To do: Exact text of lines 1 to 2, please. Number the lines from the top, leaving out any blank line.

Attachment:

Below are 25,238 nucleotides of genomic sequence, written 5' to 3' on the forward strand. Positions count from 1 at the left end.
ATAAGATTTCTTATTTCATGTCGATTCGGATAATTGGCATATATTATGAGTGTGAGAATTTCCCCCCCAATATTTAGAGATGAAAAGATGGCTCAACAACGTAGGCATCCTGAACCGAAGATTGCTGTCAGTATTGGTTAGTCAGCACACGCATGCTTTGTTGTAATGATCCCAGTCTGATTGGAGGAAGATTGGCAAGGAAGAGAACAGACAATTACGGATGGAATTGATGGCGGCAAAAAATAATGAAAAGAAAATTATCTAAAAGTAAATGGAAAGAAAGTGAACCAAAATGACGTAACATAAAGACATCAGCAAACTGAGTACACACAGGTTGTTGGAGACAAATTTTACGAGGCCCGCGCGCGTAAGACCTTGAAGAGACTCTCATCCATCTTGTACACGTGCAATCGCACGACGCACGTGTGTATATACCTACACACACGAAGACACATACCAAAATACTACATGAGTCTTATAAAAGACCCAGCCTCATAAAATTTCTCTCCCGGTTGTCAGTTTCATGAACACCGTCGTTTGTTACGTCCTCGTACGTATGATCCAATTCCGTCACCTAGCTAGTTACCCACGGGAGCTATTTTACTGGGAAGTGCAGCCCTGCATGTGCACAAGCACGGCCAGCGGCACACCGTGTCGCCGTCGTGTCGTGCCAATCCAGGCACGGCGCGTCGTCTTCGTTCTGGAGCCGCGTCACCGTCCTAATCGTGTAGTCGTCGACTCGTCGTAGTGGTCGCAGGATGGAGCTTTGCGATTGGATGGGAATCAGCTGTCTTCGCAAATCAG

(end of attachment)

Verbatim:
Below are 25,238 nucleotides of genomic sequence, written 5' to 3' on the forward strand. Positions count from 1 at the left end.
ATAAGATTTCTTATTTCATGTCGATTCGGATAATTGGCATATATTATGAGTGTGAGAATTTCCCCCCCAATATTTAGAGATGAAAAGATGGCTCAACAACGTAGGCATCCTGAACCGAAGATTGCTGTCAGTATTGGTTAGTCAGCACACGCATGCTTTGTTGTAATGATCCCAGTCTGATTGGAGGAAGATTGGCAAGGAAGAGAACAGACAATTACGGATGGAATTGATGGCGGCAAAAAATAATGAAAAGAAAATTATCTAAAAGTAAATGGAAAGAAAGTGAACCAAAATGACGTAACATAAAGACATCAGCAAACTGAGTACACACAGGTTGTTGGAGACAAATTTTACGAGGCCCGCGCGCGTAAGACCTTGAAGAGACTCTCATCCATCTTGTACACGTGCAATCGCACGACGCACGTGTGTATATACCTACACACACGAAGACACATACCAAAATACTACATGAGTCTTATAAAAGACCCAGCCTCATAAAATTTCTCTCCCGGTTGTCAGTTTCATGAACACCGTCGTTTGTTACGTCCTCGTACGTATGATCCAATTCCGTCACCTAGCTAGTTACCCACGGGAGCTATTTTACTGGGAAGTGCAGCCCTGCATGTGCACAAGCACGGCCAGCGGCACACCGTGTCGCCGTCGTGTCGTGCCAATCCAGGCACGGCGCGTCGTCTTCGTTCTGGAGCCGCGTCACCGTCCTAATCGTGTAGTCGTCGACTCGTCGTAGTGGTCGCAGGATGGAGCTTTGCGATTGGATGGGAATCAGCTGTCTTCGCAAATCAG